By now my curiosity had piqued. I was in front of him buckling him in his car seat and I couldn’t resist, I asked:
“Where is who Anay ?”. He answered “Zoey Akka ….Amma.”

I responded “Where do you think she is ?”

He answered: “She is that picture hanging on the wall. She is in the swami (prayer) room upstairs. She is with Appa, Amma, Anay and Hari in the new house ( our current residence. These kids still refer to it as the new house). And she is also in the that other house that I was born in … that Appa took me to show ….” ( We had taken a drive to our Zoey’s hood last weekend. Anay’s Appa insisted we showed the boys our Zoey’s house ( from outside) and the hospital at which these two were born ).

As he finished telling me ALL that I was in tears but I was smiling ear to ear. My darling boy knew where his Akka was. He was smiling back looking straight into my tear-filled eyes … like he knew everything. And then in a second he got distracted and said with a naughty smile “Amma no school today ….” .

Just like that, out of the blue, he asked those questions. His simple and innocent mind answered with the truth. The truth that Zoey Akka is everywhere her loved ones are…. that Zoey resides in our hearts and continues to be such a strong driving force in our lives. I have no doubt his sister was right there listening in as well….I have no doubt she is guiding him in her own way. Oh how I wish I could see her and feel her just like these kids do. How I wish I had the purity of thought these kids have. How I wish I never had to grow up ….How I wish she never left……..

Love you Zoey….Miss you Zoey ….
As always your mom.

Anay and Hari

Her brothers


Carefree Zoey

Carefree Zoey

A heartfelt letter to Zoey’s Soccer-Ball

My darling, my dear son,

From the moment we came to know of your impending arrival, way back in March of 2012, your dad and I were cautiously excited. There were a lot of reasons for that feeling of caution. See we had to go through a lot of hardships to actually have your Zoey Akka ( Akka means big sister ) join our family. I spent four months on complete hospitalized bed rest to make sure your Akka was growing fine and wouldn’t arrive too early. We were blessed with her after three heartbreaking miscarriages and a ton of prayer and hope. So naturally, given this history, we were worried about your health as you grew inside of me. There was another important reason as well. We didn’t want to upset your Akka in case things didn’t work out the way we planned. (How naive we were ? We actually thought our plans mattered. ) See Zoey Akka was our only child back then, and she was absolutely our princess. So your dad and I decided to wait and see where we were headed, before we shared your good news with her.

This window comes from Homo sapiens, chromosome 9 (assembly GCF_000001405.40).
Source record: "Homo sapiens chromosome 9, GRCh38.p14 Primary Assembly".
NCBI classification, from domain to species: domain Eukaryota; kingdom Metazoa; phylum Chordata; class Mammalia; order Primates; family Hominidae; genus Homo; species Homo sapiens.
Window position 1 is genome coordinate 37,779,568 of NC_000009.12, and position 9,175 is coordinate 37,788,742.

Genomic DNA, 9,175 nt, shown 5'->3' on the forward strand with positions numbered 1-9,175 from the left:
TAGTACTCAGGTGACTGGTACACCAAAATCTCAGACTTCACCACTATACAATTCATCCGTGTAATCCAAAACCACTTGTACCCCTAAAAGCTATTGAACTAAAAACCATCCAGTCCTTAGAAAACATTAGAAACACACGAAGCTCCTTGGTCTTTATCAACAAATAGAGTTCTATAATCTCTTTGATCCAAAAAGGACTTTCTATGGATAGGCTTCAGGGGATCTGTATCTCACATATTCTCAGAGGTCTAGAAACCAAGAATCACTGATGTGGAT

I still remember that evening sometime in May when we finally told her. She was almost 5 years old by then. I remember her sitting on your Appa’s lap when we told her about her little playmate growing in my belly. At first she was surprised. She couldn’t understand and probably felt a bit threatened. But once your dad and I told her that she will always remain our number-one girl, our little princess, I immediately felt her warming up to the idea of you. Even then, for a 5-year-old who had been pampered with our complete, undivided attention and love, it must have been a little hard to comprehend.

As the days progressed I could feel her getting excited about you. She would ask me how you were growing inside. By her 5th birthday she had already picked a pet-name for you. You were named Candy-Cane because of her love of candies (I guess ). It was June already and her 5 year well-visit with her pediatrician went off perfectly. No red flags of the mayhem that would arrive soon. However I did notice she was becoming increasingly clingy and threw tantrums for no reason. Very unlike of her. Her pediatrician ruled it off as anxiety caused by the thought of sharing our love with you. We all know how wrong she was. But I don’t blame her, your Zoey Akka was like that. She tricked us all till the end. My baby girl, your brave Akka.

I remember clearly that horrible Labour day weekend, when we were informed of the terminal nature of her cancer. I was sitting next to her on that hospital bed and when her nurse asked her if she had picked any names for you, and she proudly replied ” Candy-Cane Karthik Ganesh” . Everyone burst out laughing after that announcement. It was only later she named you “Soccer-ball “. I guess it was because Candy-Cane reminded her of chocolates and sweets that she couldn’t consume too many of, after her diagnosis. And of course the name stuck because you were growing like a cute little ball inside of me.